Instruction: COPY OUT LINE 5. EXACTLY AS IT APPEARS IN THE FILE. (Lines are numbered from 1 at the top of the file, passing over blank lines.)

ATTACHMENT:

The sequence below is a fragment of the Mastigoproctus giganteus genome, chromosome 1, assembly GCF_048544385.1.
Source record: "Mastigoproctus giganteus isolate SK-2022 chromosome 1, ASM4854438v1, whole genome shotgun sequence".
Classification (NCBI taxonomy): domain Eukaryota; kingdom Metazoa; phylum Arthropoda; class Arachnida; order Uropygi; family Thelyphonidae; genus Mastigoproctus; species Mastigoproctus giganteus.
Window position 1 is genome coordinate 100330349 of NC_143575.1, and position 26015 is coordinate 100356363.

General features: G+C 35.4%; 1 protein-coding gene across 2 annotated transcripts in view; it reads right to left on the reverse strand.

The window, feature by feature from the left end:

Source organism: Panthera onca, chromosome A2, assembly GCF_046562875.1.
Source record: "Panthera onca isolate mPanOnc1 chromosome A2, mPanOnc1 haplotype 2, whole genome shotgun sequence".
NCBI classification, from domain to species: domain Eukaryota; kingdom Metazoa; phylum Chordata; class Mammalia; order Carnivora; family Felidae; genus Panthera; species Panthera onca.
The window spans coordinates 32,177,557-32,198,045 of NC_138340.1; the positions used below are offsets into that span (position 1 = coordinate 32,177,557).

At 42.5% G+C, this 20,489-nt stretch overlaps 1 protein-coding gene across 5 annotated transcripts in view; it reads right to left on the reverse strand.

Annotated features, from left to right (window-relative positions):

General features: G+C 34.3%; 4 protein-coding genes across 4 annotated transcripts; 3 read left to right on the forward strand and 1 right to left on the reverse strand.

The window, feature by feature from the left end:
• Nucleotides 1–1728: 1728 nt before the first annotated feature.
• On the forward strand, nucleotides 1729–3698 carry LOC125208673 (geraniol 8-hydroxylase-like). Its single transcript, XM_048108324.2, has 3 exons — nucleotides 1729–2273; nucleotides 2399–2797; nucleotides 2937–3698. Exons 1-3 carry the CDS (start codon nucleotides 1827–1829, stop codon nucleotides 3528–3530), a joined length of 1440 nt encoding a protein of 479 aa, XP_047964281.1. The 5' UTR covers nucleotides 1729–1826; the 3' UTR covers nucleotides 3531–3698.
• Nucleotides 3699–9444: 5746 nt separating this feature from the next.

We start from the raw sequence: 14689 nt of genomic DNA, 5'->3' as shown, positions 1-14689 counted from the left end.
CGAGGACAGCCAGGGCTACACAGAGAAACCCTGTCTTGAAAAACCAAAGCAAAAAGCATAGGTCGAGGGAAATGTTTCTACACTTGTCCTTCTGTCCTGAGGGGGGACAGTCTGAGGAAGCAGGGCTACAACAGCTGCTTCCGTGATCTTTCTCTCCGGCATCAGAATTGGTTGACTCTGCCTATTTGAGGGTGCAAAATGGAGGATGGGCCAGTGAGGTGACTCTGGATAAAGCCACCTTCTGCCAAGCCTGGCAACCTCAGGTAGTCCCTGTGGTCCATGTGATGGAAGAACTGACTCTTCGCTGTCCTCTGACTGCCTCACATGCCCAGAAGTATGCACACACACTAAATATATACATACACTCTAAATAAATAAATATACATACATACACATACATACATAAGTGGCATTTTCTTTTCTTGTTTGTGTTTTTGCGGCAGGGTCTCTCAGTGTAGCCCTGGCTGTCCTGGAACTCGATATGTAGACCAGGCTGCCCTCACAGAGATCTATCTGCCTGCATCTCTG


General features: G+C 35.4%; 1 protein-coding gene across 2 annotated transcripts in view; it reads right to left on the reverse strand.